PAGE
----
KF-21 Fighter Lands In Troubled Waters; South Korea To Investigate Sale Of Classified Tech On Telegram

After Indonesian engineers allegedly attempted to steal classified technologies related to South Korea’s KF-21 fighter jet earlier this year, a new security breach emerged, prompting a joint investigation by the Korean military, police, and the National Intelligence Service. 

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This investigation targets a Telegram channel purportedly offering for sale technology documents of the KF-21 fighter jet and the KUH-1 Surion helicopter, both manufactured by Korea Aerospace Industries (KAI).

Military officials announced on June 24 the launch of the investigation into the Telegram channel, which has been active since August 2023 and has claimed to possess and sell “classified military information.” 

According to reports, the channel’s operator asserted in February that it had insider collaborators within Korea’s military and defense research institutions and posted photos believed to be of components of the Surion helicopter. 

Moreover, the operator claimed to have obtained the technology documents of the KF-21 fighter jet and expressed intentions to sell them once they completed an internal verification process. 

The channel also purportedly holds information related to the Freedom Shield joint military exercises between South Korea and the United States. 

Authorities are currently focused on identifying the operator behind the Telegram channel and verifying whether the documents constitute genuine military secrets. If confirmed, the authorities will seek a formal police investigation. 

Under the Defense Technology Security Act, penalties for illicitly acquiring, using, or disclosing defense industry technology can include imprisonment for up to 10 years or fines of up to 1 billion won ($720,000). 

In a separate announcement on June 24, the Defense Acquisition Program Administration (DAPA) confirmed the completion of the Surion helicopter’s operational deployment to the South Korean Army.

This latest incident underscores ongoing concerns regarding the protection of South Korea’s defense technology following the earlier episode involving Indonesian engineers who were apprehended attempting to abscond with vital data related to the KF-21 fighter jet.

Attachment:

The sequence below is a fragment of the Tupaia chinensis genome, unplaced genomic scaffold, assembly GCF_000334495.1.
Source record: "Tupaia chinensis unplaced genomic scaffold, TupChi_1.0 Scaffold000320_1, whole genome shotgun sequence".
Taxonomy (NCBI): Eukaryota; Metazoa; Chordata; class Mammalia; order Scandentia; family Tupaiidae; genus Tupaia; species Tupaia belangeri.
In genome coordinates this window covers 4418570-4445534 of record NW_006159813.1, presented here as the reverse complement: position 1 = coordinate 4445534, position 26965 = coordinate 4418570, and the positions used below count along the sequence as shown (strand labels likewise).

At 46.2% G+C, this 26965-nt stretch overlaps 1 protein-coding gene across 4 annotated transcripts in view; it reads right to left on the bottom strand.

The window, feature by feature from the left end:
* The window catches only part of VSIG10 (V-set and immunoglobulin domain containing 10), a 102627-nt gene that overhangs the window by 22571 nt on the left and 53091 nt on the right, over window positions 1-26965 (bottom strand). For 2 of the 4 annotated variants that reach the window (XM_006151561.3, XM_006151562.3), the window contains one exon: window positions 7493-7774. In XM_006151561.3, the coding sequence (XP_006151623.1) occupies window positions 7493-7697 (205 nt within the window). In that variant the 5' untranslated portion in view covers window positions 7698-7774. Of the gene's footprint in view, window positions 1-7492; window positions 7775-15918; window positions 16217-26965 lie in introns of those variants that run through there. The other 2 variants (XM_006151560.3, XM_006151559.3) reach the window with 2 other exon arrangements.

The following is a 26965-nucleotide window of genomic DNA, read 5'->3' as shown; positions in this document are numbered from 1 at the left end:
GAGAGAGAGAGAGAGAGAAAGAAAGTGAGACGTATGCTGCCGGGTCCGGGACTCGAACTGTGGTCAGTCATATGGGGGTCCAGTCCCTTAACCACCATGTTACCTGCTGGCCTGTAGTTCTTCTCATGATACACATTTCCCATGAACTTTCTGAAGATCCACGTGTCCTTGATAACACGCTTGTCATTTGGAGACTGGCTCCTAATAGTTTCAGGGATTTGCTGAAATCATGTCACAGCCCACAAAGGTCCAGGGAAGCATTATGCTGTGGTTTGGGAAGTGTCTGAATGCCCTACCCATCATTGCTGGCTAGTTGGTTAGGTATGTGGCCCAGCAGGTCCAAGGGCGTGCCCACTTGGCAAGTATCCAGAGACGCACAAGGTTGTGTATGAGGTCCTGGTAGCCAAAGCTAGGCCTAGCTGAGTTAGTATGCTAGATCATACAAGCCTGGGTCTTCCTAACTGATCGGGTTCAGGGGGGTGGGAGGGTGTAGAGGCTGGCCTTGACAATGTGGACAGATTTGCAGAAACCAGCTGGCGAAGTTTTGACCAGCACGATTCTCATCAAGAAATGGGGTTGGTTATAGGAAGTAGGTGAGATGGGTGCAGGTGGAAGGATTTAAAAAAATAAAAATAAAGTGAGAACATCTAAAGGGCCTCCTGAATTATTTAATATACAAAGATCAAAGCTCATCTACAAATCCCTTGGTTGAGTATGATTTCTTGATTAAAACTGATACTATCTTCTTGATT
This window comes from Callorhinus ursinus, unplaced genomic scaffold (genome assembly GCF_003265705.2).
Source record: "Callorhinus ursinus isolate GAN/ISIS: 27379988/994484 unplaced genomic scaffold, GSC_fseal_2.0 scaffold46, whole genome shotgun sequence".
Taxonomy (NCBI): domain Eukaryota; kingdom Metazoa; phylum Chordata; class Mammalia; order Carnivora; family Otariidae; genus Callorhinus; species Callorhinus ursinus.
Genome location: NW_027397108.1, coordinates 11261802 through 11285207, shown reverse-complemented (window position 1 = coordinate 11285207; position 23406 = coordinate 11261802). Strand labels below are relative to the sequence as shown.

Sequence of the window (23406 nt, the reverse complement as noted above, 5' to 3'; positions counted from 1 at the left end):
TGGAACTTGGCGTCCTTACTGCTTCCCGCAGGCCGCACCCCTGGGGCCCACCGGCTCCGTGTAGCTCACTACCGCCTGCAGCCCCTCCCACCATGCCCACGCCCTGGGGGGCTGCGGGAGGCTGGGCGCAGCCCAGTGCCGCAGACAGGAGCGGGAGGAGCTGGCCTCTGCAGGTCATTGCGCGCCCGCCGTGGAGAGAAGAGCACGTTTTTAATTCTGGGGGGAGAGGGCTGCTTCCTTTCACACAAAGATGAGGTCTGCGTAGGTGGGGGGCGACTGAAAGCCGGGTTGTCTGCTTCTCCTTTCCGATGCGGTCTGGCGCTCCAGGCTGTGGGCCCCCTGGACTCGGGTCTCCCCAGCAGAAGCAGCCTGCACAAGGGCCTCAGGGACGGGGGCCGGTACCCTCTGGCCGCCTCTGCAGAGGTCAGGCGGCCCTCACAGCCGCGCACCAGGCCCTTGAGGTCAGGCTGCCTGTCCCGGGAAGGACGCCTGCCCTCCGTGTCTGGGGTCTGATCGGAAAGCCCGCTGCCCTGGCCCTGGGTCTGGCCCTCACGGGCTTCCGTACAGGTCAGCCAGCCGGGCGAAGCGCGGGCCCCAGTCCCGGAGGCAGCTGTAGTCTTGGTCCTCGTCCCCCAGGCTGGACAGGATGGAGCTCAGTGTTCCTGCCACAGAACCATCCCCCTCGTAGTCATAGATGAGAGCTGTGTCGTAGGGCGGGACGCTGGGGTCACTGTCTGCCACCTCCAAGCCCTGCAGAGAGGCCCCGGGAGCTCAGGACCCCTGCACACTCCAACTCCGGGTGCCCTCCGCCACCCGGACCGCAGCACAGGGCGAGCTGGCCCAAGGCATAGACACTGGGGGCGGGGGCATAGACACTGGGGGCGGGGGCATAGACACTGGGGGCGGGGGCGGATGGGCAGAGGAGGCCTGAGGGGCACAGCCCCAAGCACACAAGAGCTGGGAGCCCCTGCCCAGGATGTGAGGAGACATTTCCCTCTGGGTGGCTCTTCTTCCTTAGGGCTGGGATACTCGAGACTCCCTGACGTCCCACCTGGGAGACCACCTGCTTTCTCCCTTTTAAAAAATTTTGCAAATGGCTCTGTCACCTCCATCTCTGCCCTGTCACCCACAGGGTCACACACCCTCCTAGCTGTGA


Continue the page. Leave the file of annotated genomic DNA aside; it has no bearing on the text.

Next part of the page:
The captured USB device, containing critical 3D modeling software and other classified materials, implicated multiple individuals in the unlawful acquisition of sensitive military technology. 

South Korea Moves Forward with KF-21 Fighter Jet Production Despite Challenges 

The KF-21, also known as Boramae, represents South Korea’s ambitious endeavor to develop a domestically built supersonic fighter aircraft to replace its aging fleet of F-4 and F-5 jets. 

DAPA has been conducting performance tests on its fleet of six KF-21 prototypes since the first prototype’s maiden flight in July 2022.

Jointly developed with Indonesia since 2015, the program has faced recent setbacks, including allegations of technology theft and payment delays from Jakarta, prompting concerns over the future of the bilateral partnership.

While these challenges persist for the KF-21 fighter jet program, South Korea’s ambitious KF-21 Boramae continues to advance rapidly. 

On June 25, Korea Aerospace Industries, Ltd. (KAI) announced that it has secured a mammoth 1.96 trillion won ($1.41 billion) deal with the South Korean Defense Acquisition Program Administration (DAPA) to commence serial production of the cutting-edge KF-21 fighter jet. 

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KF-21 – ROK Air Force

KAI’s latest contract with DAPA covers the production of 20 KF-21 units, coupled with comprehensive logistics support encompassing technical manuals and training. Emphasizing the deal’s national significance, KAI underscored its role in achieving self-reliant defense capabilities.

“The contract marks a pivotal moment as we transition into full-scale production of the KF-21, which will soon stand as a cornerstone of our Air Force,” KAI stated, highlighting the strategic importance of the fighter jet in safeguarding South Korea’s airspace. 

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Additionally, Hanwha Aerospace Co., another South Korean defense firm, announced a separate agreement worth 556.2 billion won (USD 401 million) with DAPA. 

Under this contract, Hanwha Aerospace will supply approximately 40 F414 engines, crucial components for the KF-21, along with ongoing maintenance and technical support until December 2027. 

Despite these advancements, recent statements from DAPA Chief Seok Jong-gun have cast a shadow over the program’s international cooperation. 

Seok raised concerns over allegations that Indonesian engineers had illicitly obtained sensitive technology data, potentially jeopardizing future joint development efforts. He indicated that Indonesia’s involvement could hinge on the outcome of an investigation into the alleged data breach.

In response to Indonesia’s financial constraints, DAPA has agreed to reduce Jakarta’s contribution to the program, significantly scaling back technology transfer in return. This move underscores South Korea’s resolve to safeguard its technological advancements amidst diplomatic and financial challenges posed by its partnership with Indonesia.